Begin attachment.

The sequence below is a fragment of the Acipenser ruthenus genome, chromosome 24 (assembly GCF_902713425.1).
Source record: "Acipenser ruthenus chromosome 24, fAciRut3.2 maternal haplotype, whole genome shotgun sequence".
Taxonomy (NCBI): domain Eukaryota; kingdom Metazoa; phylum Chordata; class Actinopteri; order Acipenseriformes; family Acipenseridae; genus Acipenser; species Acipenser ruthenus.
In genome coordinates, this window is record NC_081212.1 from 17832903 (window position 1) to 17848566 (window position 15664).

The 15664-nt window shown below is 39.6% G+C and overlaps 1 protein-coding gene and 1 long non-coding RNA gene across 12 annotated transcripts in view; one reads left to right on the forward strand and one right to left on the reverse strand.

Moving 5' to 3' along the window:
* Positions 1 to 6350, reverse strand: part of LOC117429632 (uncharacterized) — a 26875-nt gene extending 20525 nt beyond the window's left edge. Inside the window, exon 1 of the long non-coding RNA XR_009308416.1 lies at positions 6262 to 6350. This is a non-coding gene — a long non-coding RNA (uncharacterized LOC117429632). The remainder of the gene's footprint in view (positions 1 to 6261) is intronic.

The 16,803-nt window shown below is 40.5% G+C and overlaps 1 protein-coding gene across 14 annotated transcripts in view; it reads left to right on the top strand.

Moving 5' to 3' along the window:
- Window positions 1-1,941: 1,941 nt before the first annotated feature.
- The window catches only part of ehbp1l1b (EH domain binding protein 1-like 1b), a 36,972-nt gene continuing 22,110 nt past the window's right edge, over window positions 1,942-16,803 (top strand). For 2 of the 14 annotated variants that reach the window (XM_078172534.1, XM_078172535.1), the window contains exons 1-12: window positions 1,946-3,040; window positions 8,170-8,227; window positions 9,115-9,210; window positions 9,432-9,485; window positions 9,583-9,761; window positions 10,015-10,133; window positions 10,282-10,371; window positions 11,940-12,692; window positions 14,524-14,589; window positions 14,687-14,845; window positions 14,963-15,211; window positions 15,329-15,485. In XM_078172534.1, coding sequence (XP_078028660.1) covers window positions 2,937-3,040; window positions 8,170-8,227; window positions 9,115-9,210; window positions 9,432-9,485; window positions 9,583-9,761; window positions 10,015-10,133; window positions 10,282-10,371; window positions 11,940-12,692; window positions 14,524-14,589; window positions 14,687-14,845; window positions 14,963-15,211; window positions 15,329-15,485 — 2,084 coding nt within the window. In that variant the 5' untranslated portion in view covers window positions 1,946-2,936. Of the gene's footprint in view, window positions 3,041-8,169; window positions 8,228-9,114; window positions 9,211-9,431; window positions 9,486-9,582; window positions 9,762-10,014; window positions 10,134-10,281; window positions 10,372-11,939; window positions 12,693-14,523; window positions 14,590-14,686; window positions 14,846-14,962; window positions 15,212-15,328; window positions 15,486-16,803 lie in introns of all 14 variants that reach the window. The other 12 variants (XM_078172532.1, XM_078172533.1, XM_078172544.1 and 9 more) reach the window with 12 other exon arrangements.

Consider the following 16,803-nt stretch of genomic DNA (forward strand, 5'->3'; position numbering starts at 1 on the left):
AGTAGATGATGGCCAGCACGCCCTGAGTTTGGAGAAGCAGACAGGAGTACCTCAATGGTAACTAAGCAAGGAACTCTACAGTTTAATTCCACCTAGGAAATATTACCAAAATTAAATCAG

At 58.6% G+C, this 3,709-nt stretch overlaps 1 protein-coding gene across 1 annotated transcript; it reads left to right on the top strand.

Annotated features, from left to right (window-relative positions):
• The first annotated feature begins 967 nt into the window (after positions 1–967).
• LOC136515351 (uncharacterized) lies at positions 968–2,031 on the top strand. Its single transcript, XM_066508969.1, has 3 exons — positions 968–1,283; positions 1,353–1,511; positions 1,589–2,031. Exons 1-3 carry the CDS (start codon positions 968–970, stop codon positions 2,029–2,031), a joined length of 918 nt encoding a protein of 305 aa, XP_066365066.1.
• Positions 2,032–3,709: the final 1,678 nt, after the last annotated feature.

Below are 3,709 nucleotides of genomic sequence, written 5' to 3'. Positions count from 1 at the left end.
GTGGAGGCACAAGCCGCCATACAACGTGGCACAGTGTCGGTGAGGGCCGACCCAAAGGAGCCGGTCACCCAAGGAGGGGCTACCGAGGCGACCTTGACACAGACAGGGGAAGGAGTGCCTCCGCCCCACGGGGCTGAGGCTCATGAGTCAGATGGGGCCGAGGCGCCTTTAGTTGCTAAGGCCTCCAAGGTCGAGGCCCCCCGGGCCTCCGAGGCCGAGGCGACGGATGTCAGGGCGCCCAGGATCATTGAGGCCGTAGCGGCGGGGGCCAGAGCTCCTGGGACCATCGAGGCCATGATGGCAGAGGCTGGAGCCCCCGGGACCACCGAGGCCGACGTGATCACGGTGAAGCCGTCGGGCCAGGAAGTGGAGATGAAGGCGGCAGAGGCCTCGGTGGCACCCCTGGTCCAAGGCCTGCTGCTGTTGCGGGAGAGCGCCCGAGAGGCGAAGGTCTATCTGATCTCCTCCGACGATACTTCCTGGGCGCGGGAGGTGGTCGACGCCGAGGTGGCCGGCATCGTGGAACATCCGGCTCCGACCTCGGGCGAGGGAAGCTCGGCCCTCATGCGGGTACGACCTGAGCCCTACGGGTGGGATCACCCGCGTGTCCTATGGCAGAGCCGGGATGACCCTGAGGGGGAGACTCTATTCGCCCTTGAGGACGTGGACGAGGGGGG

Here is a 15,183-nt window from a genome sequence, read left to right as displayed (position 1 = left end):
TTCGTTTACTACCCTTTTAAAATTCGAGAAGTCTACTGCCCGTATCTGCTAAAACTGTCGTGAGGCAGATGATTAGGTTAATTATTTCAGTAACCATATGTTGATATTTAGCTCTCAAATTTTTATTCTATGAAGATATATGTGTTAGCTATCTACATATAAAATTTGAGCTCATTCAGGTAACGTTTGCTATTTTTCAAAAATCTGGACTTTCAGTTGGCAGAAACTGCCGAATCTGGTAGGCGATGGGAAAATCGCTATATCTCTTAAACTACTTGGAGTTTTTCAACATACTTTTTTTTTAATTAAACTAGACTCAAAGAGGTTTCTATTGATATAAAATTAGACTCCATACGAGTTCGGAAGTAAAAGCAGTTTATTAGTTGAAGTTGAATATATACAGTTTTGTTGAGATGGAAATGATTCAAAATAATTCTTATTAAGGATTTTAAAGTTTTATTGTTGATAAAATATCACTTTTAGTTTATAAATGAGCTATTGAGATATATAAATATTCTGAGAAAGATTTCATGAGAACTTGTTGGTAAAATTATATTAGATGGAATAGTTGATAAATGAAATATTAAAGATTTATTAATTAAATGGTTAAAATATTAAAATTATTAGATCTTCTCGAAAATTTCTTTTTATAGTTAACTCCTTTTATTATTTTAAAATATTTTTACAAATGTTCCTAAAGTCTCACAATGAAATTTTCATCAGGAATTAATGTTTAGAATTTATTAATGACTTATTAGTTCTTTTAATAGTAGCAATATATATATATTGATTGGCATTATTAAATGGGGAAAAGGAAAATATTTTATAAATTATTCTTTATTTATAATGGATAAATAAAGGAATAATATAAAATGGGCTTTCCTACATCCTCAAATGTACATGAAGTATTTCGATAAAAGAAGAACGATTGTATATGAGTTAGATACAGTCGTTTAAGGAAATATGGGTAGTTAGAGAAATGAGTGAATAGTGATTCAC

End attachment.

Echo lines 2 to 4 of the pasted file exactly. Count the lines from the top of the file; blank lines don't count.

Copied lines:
Source record: "Acipenser ruthenus chromosome 24, fAciRut3.2 maternal haplotype, whole genome shotgun sequence".
Taxonomy (NCBI): domain Eukaryota; kingdom Metazoa; phylum Chordata; class Actinopteri; order Acipenseriformes; family Acipenseridae; genus Acipenser; species Acipenser ruthenus.
In genome coordinates, this window is record NC_081212.1 from 17832903 (window position 1) to 17848566 (window position 15664).